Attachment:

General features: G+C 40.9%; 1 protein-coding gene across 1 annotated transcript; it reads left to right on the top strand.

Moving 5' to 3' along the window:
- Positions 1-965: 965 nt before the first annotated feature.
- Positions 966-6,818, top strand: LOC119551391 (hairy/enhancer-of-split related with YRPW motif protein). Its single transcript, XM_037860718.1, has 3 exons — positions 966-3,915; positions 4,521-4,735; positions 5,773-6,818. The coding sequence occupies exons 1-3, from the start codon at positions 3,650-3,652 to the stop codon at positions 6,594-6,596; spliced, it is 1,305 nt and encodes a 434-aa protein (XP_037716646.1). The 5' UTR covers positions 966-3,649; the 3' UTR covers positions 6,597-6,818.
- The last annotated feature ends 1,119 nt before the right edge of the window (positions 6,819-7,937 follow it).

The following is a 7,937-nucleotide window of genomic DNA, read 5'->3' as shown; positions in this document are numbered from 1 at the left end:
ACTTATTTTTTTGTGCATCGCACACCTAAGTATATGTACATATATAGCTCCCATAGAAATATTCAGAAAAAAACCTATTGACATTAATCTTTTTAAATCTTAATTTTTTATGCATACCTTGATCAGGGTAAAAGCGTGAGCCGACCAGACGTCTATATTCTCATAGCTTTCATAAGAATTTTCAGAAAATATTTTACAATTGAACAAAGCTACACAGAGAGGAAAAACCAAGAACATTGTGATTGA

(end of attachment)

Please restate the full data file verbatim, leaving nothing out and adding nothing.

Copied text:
General features: G+C 40.9%; 1 protein-coding gene across 1 annotated transcript; it reads left to right on the top strand.

Moving 5' to 3' along the window:
- Positions 1-965: 965 nt before the first annotated feature.
- Positions 966-6,818, top strand: LOC119551391 (hairy/enhancer-of-split related with YRPW motif protein). Its single transcript, XM_037860718.1, has 3 exons — positions 966-3,915; positions 4,521-4,735; positions 5,773-6,818. The coding sequence occupies exons 1-3, from the start codon at positions 3,650-3,652 to the stop codon at positions 6,594-6,596; spliced, it is 1,305 nt and encodes a 434-aa protein (XP_037716646.1). The 5' UTR covers positions 966-3,649; the 3' UTR covers positions 6,597-6,818.
- The last annotated feature ends 1,119 nt before the right edge of the window (positions 6,819-7,937 follow it).

The following is a 7,937-nucleotide window of genomic DNA, read 5'->3' as shown; positions in this document are numbered from 1 at the left end:
ACTTATTTTTTTGTGCATCGCACACCTAAGTATATGTACATATATAGCTCCCATAGAAATATTCAGAAAAAAACCTATTGACATTAATCTTTTTAAATCTTAATTTTTTATGCATACCTTGATCAGGGTAAAAGCGTGAGCCGACCAGACGTCTATATTCTCATAGCTTTCATAAGAATTTTCAGAAAATATTTTACAATTGAACAAAGCTACACAGAGAGGAAAAACCAAGAACATTGTGATTGA